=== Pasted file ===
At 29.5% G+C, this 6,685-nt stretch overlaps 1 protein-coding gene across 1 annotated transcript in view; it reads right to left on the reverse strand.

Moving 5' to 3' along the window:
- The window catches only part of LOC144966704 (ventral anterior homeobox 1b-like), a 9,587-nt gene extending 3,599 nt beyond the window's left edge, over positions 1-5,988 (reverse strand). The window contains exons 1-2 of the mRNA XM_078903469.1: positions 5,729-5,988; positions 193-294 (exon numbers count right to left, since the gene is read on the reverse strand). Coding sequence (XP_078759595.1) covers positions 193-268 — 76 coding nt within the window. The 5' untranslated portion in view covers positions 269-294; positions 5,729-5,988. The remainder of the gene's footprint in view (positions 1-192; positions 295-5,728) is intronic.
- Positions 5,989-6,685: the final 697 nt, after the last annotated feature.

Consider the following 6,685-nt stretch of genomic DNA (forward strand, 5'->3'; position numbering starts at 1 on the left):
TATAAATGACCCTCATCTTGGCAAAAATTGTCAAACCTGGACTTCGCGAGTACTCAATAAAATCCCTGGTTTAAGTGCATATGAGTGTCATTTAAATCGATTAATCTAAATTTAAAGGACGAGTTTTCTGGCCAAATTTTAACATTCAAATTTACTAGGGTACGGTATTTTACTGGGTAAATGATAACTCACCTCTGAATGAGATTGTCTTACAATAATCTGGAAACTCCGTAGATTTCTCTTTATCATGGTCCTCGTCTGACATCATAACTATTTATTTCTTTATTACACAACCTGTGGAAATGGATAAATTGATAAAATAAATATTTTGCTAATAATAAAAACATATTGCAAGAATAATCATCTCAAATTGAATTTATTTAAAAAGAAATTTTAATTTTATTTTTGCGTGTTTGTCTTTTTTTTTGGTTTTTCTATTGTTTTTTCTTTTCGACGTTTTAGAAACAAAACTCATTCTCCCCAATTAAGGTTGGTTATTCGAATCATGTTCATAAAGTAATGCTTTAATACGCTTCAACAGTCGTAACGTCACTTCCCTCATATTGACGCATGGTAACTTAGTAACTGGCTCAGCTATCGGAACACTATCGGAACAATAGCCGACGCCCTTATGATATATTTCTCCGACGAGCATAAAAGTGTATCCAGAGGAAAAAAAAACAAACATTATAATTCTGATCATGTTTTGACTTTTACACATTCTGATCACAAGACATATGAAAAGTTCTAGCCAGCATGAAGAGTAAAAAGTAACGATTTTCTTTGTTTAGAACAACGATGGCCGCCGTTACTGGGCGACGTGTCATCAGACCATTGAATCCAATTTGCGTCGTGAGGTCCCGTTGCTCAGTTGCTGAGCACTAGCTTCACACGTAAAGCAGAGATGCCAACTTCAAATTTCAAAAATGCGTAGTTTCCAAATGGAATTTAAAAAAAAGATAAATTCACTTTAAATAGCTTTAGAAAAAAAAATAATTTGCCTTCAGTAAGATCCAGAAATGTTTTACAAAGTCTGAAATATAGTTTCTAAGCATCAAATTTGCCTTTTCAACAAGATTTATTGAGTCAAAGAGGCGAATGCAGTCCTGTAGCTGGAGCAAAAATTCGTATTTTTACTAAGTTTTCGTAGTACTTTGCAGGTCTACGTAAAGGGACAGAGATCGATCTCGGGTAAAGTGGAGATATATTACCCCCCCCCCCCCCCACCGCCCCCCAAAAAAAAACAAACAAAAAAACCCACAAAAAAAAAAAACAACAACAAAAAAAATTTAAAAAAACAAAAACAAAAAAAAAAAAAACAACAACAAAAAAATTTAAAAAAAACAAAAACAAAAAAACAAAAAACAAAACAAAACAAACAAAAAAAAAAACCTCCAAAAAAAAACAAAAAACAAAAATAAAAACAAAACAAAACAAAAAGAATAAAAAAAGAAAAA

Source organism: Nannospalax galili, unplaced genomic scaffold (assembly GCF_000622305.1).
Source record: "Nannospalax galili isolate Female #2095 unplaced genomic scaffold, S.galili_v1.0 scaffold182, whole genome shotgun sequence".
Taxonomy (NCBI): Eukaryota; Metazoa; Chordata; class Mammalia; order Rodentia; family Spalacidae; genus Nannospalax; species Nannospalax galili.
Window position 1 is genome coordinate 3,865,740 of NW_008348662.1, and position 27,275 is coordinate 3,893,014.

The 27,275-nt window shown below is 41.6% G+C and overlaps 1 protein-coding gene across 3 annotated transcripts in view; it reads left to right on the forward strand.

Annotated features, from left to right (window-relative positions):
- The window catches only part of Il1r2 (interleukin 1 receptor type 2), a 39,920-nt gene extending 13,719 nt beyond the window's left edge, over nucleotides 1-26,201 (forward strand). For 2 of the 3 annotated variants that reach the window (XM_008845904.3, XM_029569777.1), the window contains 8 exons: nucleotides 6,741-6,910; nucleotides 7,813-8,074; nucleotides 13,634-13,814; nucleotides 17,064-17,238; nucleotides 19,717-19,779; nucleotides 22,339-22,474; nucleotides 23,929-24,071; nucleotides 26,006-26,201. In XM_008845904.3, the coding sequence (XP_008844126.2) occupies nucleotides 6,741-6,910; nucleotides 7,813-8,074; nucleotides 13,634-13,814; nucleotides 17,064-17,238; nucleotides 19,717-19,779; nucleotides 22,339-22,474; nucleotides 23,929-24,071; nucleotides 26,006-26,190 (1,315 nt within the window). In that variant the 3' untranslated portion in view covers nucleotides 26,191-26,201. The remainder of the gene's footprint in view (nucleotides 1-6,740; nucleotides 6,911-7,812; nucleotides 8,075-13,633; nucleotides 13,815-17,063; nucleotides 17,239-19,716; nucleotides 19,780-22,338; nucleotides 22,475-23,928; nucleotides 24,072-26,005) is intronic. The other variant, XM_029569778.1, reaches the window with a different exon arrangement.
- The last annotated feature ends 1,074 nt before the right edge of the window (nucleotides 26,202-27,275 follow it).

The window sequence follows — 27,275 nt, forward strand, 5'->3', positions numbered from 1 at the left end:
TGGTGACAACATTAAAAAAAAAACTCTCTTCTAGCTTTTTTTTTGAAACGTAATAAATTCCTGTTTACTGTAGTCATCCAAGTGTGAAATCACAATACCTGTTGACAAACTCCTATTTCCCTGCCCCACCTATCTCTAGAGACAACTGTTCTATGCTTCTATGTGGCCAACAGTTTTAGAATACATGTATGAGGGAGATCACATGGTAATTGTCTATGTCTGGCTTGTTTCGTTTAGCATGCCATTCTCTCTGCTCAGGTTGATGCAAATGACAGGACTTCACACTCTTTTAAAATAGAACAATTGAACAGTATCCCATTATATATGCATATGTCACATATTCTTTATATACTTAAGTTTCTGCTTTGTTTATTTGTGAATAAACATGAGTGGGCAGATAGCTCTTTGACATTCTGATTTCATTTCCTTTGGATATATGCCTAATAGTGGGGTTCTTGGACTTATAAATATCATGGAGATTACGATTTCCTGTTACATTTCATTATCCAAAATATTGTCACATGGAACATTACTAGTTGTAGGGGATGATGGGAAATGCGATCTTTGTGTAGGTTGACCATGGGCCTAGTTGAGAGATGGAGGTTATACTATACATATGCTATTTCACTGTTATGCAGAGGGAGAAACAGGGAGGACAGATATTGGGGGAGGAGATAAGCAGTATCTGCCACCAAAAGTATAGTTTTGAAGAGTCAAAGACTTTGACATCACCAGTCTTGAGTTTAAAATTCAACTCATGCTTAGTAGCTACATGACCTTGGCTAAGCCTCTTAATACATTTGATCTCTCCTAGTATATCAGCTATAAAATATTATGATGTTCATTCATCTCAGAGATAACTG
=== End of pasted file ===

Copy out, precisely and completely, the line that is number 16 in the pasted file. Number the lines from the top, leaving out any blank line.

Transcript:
TGGTGACAACATTAAAAAAAAAACTCTCTTCTAGCTTTTTTTTTGAAACGTAATAAATTCCTGTTTACTGTAGTCATCCAAGTGTGAAATCACAATACCTGTTGACAAACTCCTATTTCCCTGCCCCACCTATCTCTAGAGACAACTGTTCTATGCTTCTATGTGGCCAACAGTTTTAGAATACATGTATGAGGGAGATCACATGGTAATTGTCTATGTCTGGCTTGTTTCGTTTAGCATGCCATTCTCTCTGCTCAGGTTGATGCAAATGACAGGACTTCACACTCTTTTAAAATAGAACAATTGAACAGTATCCCATTATATATGCATATGTCACATATTCTTTATATACTTAAGTTTCTGCTTTGTTTATTTGTGAATAAACATGAGTGGGCAGATAGCTCTTTGACATTCTGATTTCATTTCCTTTGGATATATGCCTAATAGTGGGGTTCTTGGACTTATAAATATCATGGAGATTACGATTTCCTGTTACATTTCATTATCCAAAATATTGTCACATGGAACATTACTAGTTGTAGGGGATGATGGGAAATGCGATCTTTGTGTAGGTTGACCATGGGCCTAGTTGAGAGATGGAGGTTATACTATACATATGCTATTTCACTGTTATGCAGAGGGAGAAACAGGGAGGACAGATATTGGGGGAGGAGATAAGCAGTATCTGCCACCAAAAGTATAGTTTTGAAGAGTCAAAGACTTTGACATCACCAGTCTTGAGTTTAAAATTCAACTCATGCTTAGTAGCTACATGACCTTGGCTAAGCCTCTTAATACATTTGATCTCTCCTAGTATATCAGCTATAAAATATTATGATGTTCATTCATCTCAGAGATAACTG